Back in 2010, our family started running. We started slowly, just Kristen and Eunice, as a way to connect while Kristen was in her college years. Then Rebecca and Colleen joined, and then eventually, even Au. One year we ALL ran our local 5K together in our hometown, Highland Park, NJ.
As the girls grew and our family changed, we changed, too. Au and I realized that running is a metaphor that reminds us of the life we live in Christ.
“Therefore, since we are surrounded by so great a cloud of witnesses, let us also lay aside every weight, and sin which clings so closely, and let us run with endurance the race that is set before us, looking to Jesus, the founder and perfecter of our faith, who for the joy that was set before him endured the cross, despising the shame, and is seated at the right hand of the throne of God.” Hebrews 12: 1, 2
In 2019, we had a new running look as we posed for fun on the “winners'” blocks in a neighborhood run in Singapore.
We have been using that running metaphor to remind us of our purpose and to continue looking to Jesus on a daily basis. It is part of the story we tell when we connect with others.
As part of staying motivated during our home assignment, we invited our daughters to run with us in 2022, the first time Highland Park offered a 5K since the pandemic began. Colleen agreed to run with us. Here we are, as we gather before our race.
Tim captured a photo of me as I entered the final lap around the school track, complete with my running statistics.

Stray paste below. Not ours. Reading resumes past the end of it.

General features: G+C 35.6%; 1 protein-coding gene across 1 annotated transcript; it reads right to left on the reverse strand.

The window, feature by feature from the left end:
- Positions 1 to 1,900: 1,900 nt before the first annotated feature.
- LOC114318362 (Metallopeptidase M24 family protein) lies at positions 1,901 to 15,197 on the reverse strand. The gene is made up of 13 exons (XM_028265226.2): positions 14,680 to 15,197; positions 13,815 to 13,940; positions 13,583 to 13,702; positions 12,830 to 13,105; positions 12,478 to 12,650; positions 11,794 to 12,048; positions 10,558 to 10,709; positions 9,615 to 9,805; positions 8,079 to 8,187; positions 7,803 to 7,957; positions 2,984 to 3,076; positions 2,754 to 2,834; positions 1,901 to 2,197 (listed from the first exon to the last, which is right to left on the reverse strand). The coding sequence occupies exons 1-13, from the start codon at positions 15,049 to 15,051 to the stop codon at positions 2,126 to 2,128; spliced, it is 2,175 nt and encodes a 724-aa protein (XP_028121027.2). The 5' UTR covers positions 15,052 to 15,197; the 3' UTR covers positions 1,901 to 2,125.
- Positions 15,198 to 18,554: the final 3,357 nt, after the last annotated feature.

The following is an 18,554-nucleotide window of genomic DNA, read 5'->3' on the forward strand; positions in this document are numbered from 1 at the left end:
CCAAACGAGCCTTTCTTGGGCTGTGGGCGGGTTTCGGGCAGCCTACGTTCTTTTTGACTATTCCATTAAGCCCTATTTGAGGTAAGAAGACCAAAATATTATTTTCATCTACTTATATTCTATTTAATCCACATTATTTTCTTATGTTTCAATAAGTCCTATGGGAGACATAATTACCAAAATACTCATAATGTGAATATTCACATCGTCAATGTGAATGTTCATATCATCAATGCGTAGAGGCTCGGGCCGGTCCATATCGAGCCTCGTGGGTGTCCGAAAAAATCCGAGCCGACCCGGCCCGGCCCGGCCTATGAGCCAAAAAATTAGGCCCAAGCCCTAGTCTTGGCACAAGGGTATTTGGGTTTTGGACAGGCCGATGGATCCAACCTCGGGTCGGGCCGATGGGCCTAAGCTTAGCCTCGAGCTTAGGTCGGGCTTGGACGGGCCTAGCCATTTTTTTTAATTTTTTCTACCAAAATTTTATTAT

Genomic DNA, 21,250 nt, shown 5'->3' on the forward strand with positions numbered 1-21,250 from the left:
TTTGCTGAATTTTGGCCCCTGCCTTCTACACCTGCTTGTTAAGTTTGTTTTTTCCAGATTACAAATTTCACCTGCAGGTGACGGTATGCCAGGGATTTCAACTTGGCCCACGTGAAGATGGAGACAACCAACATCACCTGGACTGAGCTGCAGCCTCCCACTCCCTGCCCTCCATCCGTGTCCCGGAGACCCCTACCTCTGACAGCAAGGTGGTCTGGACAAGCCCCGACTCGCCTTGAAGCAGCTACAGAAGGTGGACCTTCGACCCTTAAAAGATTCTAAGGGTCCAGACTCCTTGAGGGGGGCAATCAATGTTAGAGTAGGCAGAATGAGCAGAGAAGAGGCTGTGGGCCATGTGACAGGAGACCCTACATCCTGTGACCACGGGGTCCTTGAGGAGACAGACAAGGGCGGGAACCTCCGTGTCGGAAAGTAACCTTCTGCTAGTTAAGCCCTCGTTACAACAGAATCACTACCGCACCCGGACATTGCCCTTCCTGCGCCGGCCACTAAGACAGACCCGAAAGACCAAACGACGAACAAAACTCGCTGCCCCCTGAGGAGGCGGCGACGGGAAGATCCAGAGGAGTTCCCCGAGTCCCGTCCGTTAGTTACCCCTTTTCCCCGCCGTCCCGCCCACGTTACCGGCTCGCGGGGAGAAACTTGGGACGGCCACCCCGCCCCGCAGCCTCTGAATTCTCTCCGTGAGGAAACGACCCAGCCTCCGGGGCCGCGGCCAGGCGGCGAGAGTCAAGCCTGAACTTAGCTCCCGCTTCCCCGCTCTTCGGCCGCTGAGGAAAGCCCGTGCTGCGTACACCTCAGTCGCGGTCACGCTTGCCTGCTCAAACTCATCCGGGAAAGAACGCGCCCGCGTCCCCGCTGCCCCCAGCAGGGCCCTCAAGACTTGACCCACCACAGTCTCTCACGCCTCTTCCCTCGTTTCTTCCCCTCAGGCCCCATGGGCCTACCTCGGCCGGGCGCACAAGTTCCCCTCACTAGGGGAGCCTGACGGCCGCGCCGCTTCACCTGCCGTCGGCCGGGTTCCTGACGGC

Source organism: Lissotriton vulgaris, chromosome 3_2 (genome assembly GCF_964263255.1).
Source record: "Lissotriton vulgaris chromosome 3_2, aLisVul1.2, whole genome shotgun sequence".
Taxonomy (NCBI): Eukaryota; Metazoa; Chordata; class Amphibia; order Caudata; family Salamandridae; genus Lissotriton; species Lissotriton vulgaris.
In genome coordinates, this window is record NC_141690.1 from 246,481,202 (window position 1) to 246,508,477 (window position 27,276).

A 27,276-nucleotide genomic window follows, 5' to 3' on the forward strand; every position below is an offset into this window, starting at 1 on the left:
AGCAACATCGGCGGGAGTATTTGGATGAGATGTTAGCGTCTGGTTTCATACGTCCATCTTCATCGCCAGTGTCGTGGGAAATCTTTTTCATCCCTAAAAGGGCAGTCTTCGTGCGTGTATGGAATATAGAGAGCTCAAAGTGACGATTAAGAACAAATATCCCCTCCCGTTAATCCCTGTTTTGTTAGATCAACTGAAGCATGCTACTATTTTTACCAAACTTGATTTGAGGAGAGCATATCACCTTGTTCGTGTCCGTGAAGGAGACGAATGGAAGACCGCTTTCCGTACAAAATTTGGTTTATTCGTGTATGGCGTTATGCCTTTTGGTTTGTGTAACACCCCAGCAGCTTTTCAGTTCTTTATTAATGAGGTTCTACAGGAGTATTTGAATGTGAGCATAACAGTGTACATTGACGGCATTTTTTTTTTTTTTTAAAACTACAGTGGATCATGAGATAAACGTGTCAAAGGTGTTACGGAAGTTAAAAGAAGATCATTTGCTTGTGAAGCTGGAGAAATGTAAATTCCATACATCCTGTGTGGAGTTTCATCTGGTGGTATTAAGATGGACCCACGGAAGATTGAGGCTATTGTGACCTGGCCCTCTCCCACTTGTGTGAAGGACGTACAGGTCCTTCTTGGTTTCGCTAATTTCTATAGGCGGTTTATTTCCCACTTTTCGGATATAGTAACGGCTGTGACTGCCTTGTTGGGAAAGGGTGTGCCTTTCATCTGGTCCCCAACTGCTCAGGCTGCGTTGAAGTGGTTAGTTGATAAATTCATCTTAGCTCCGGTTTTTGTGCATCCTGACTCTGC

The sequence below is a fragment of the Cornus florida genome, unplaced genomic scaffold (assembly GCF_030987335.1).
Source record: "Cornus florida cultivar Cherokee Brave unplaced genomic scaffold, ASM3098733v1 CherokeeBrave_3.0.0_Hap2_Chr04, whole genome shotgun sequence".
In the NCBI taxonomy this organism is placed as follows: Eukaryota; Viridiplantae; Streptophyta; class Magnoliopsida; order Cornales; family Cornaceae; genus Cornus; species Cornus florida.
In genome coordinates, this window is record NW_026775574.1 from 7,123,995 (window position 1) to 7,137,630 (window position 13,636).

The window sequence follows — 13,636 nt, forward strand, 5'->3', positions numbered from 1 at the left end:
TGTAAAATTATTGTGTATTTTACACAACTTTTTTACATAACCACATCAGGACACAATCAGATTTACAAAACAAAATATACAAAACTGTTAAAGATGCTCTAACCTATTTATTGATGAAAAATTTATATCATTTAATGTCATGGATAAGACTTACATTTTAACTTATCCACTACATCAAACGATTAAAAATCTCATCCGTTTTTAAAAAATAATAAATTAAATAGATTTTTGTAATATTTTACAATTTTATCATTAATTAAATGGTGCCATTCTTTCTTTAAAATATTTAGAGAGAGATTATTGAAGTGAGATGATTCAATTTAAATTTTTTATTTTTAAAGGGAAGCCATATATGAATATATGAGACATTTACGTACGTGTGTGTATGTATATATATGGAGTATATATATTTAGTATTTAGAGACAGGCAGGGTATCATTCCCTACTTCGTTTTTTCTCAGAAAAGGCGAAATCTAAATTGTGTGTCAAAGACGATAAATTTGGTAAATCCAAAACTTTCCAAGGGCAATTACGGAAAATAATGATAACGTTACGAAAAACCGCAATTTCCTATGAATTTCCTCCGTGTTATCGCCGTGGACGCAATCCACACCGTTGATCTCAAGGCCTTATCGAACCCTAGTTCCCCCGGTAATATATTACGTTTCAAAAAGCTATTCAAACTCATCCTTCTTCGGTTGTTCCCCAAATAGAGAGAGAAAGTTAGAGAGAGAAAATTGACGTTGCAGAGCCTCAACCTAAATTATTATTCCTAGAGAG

Perhaps the most staying lesson from our run is how the Lord reminded us of the truth of the race as a metaphor for the Christian journey.
We had taken a break from our regular running routine as we re-entered the cold months of winter and resumed our training routine in late March, more than enough time for us to be ready for a run. We had even managed to run 4.5 miles about 10 days before our run – we were in good shape. 🙂
A few days before our scheduled 5K, we noticed a cough coming on and Au had spent two days resting, keeping a low profile. He had even stayed home from our favorite April activity, Rutgers Day, to conserve energy for the run.
The airgun announced our start and we were off!
As we rounded the first corner and ran along our main street, I noticed that Au wasn’t staying ahead as much as he usually did. I caught up to him and he said, “I’m out of breath already, I’m not sure I’ll make the entire run.”
We reminded each other that we were looking to complete the run, not WIN, and that it would be okay to walk if needed. Confident that he was well enough to continue, I kept up my slow and steady pace.
After I finished, I wondered how far behind Au was and expected to see him soon. But then I didn’t. And then I wondered, if, in fact, he HAD needed to walk most of the way. So then I began walking the route in reverse to look for him. When we met, I could see that he was winded but well enough to continue his walk to the finish. I reminded him that he could stop now but he said, “No, we are running with endurance, looking to Jesus, to finish.”
He smiled and then slowly jogged the rest of the way…to the finish.